Sir Frederick Stern created his gardens during a period when many expeditions were going out to China and the Himalayan regions collecting rare and beautiful plants. Many of the original plants from their early collections can still be seen in the Gardens today.

HIghdown Gardens

Sir Frederick received his knighthood in 1956 for Services to Horticulture.

HIghdown Gardens

The 8.5 acres of Gardens were created out of an old chalk pit overlooking the South Downs, where there was little soil and very unfavorable conditions for plant growth.

HIghdown Gardens

I really lucked out and experienced Southern California weather all the time I was in Worthing, except for half a day when it rained. The weather on our visit to Highdown was sunny and warm. Very pleasant for walking around.

HIghdown Gardens

The tadpoles were enjoying a school outing on this beautiful day!

HIghdown Gardens

And this little red fellow came along to say hello.

Click on an image below to enjoy the slideshow!

After such a feast for the senses it was time to fill our tummies so we headed to the Tea Rooms.

HIghdown Gardens

HIghdown Gardens

I chose the Ploughmen’s Lunch and M ordered Welsh Rarebit.

HIghdown Gardens

Such a delightful afternoon. We walked back to the bus stop through the fields.

HIghdown Gardens


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A gift membership to the Huntington Library

The Huntington

A friend very kindly gave me a membership to The Huntington Library, Art Collections, and Botanical Gardens in San Marino, approximately 20 miles (32km) northeast of Culver City and 13 miles (21km) northeast of downtown Los Angeles. So as it was such a glorious day on Wednesday in the 70s (21+C) and sunny, I decided to make the trip.

My first stop to take a photo was at a fountain in the California Garden area. Two little girls were playing with the water. One was wearing a bright pink dress and the other was in blue. The reflection of these dresses in the water gave me the colors at the right hand side of the image. I’m sure the mother thought I was trying to capture pictures of her kids so I did my best to make it obvious I was only interested in the fountain. I took several shots but the one I liked the best was out of focus so I decided to play with it in Photoshop and make an abstract image out of it!

The Huntington

The Huntington

Now I have a membership I didn’t feel the need to rush around to every part of the gardens or visit the galleries as I can come back whenever I feel like it! So I just walked around looking for flowers and plants and scenes that struck my fancy.

The Huntington

I set my camera on Aperture Preferred (AV on my Canon) which is now my preferred setting! For a long time I set it to Program as the default and changed the aperture and shutter speed as necessary. But now I believe AV is better.



The Huntington
I know there are “purists” who scoff at anything other than strictly Manual. Good for them! I talked to one professional landscape/street  photographer who told me his dirty secret that 95% of the time he stayed in Program and let the camera do the work. It’s like painting. Anybody can take a brush and make a mess on a canvas. But it takes an artist to make something beautiful.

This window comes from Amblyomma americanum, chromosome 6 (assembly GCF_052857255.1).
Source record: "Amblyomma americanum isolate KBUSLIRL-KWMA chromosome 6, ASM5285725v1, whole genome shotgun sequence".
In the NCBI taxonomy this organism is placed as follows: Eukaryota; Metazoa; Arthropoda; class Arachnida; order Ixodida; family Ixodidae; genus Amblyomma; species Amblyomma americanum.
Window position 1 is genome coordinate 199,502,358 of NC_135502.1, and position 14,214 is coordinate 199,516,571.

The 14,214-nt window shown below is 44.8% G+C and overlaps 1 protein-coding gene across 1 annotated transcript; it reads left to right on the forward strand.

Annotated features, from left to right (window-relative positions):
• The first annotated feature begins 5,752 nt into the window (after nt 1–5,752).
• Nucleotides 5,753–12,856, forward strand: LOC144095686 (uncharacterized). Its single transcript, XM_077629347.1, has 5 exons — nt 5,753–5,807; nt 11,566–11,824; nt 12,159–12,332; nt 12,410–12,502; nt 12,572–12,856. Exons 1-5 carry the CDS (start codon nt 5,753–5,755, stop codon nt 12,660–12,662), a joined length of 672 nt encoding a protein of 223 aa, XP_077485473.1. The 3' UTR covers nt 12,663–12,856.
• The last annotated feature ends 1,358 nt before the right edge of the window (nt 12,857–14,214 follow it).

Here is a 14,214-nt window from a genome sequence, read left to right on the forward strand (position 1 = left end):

Walking towards the Desert Garden



The Huntington

Whether you are using a paintbrush or a camera, you still have to have an “eye.” I have a friend who owns all kinds of camera equipment but has no sense of composition. that’s the most important element.



The Huntington
So it doesn’t matter if you are shooting in Manual or Program or Aperture Preferred or with a point & shoot camera or a smart phone. If you capture a good picture, that’s the only thing that matters.



The Huntington
For me, walking around with a camera forces me to see things I probably wouldn’t notice otherwise. Today I was on my own. But I also enjoy going out with a friend because they might spot something I missed and vice versa.



The Huntington
The other issue that comes up is post processing. I happen to enjoy working in Lightroom and Photoshop. You can’t start out with a crappy photo and make it into a masterpiece on the computer. Ain’t gonna happen. But you start out with a well-composed, in focus, reasonably well-lit image and there is a chance you can make that into a masterpiece! I shoot in RAW so all my images have to go through Lightroom (or Camera RAW) anyway.



The Huntington
My favorite part of the grounds is the Desert Garden so I pretty much concentrated on that area. Next time I may avoid it completely! I was attempting to get some closeups and some general views. My favorite lens is my 18-135 zoom. It’s a kit lens and if I ever want to upgrade I am out of luck as there apparently is no stand alone lens in those lengths. But I’ll worry about that when I get there.



The Huntington

I’m hoping I can choose a couple of these to upload to Fine Art America where I have my portfolio. This one above might be a candidate.



The Huntington

The Desert Garden includes more than 5,000 species of desert plants in sixty landscaped beds. I don’t want to be the one to count them.



The Huntington

The weather was unbelievably pleasant. Cool and sunny is my favorite. I remember one visit to the Desert Garden when it had to be 100  degrees F (38C) and I couldn’t get enough water inside me. I’m sure all the cacti and succulents were having a great day!

The Huntington

I’ve never seen so many lizards cross my path. They must have liked the weather too and decided to come out for a stroll. One after the other they were darting out in front of me. No fear of humans.



The Huntington

I took almost 250 pictures this day! Lucky for you I won’t show all of them! But there are 42 in this post.


The Huntington

Unbelievable that it is necessary to post a sign reminding visitors not to carve their names or initials on the bamboo. Aaaargh…. people!